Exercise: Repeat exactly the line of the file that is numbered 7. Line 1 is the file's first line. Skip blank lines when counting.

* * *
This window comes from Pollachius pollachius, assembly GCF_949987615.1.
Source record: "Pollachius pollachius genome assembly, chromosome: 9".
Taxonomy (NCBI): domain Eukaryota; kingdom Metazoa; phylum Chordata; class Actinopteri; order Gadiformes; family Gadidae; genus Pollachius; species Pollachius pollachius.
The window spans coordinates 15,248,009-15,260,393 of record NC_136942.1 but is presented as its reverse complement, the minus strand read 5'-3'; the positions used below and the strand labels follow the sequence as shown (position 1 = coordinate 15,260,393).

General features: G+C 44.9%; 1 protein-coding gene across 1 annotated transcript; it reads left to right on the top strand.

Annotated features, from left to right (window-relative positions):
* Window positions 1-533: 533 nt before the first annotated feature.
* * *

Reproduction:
* Window positions 1-533: 533 nt before the first annotated feature.